The African American Women Writers of the 19th Century Guide originated from the Digital Schomburg African American Women Writers of the 19th Century site that included fully accessible published works, writer biographies, and citations for these works. In this guide, researchers will find original content from the site; direct links to plain text digital books for all and full view for many; related Schomburg collections; online resources; and much more.
The collection includes fiction, poetry, history, philosophy, Indigenous-language texts, anthropological works, photography, activist manifestos, comics, books for children, printed ephemera, and a wide range of texts which highlight the literary traditions of Indigenous communities across the continent. Sermons, speeches, and memoirs are also well represented, including some of the earliest published works by Native authors such as Samson Occom (Mohegan), William Apess (Mashpee), and Elias Boudinot (Cherokee).
Asian American Feminist Collective (AAFC) is a grassroots racial and gender justice group based in New York City engaging in intersectional feminist politics grounded within our diasporic communities. We work to interrogate and dismantle systems of racism, imperialism, patriarchy, and capitalism and are deeply invested in abolition, queer liberation, cross-racial solidarity, and collective joy.
Asian American Literature: Discourses & Pedagogies focuses on the production, collection, and distribution of accessible high quality research on Asian American Literature for students, teachers, and the general public.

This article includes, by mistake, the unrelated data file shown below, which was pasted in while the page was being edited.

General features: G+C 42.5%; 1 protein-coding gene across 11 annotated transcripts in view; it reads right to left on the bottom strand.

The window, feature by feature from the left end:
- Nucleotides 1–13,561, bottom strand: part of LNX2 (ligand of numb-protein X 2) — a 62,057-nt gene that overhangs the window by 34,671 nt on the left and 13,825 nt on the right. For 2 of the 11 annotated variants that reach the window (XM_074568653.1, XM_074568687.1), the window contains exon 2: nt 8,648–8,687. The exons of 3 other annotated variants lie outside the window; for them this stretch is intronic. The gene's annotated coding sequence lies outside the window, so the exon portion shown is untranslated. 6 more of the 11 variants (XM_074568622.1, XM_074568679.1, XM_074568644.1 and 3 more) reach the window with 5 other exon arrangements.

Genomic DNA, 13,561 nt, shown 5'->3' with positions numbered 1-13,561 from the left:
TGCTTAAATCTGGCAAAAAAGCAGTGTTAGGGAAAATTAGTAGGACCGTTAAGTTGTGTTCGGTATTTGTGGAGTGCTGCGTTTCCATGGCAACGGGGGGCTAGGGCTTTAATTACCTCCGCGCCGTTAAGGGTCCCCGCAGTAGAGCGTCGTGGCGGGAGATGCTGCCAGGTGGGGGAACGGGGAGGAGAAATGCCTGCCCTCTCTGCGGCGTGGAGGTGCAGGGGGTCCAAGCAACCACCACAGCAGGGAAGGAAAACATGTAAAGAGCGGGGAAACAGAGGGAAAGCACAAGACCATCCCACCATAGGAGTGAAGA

The PALABRA Indigenous Voices Project is a subset of the PALABRA Archive focused on oral and written poetry and literature in Indigenous languages. All of the recordings in this section are part of the archive at large and can be found in the main "authors" and regional lists of this research guide, but are also highlighted separately on this page. PALABRA Indigenous Voices seeks to highlight contemporary Indigenous culture, and traditions and give voice to those creators who are engaged in the arduous work to preserve their heritage through literature.
This collection present ten plays written by Hurston (1891-1960), author, anthropologist, and folklorist. Deposited as unpublished typescripts in the United States Copyright Office between 1925 and 1944, most of the plays remained unpublished and unproduced until a manuscript curator rediscovered them in the Copyright Deposit Drama Collection in 1997. The plays reflect Hurston's life experience, travels, and research, especially her knowledge of folklore in the African-American South. Totaling 1,068 images, most of the scripts are housed in the Library's Manuscript Division with one each in the Music and in the Rare Book and Special Collections Divisions. There are four sketches and six full length plays in this group. Previously known mainly for her fiction and autobiography, Hurston here reveals her high ambitions as a dramatist.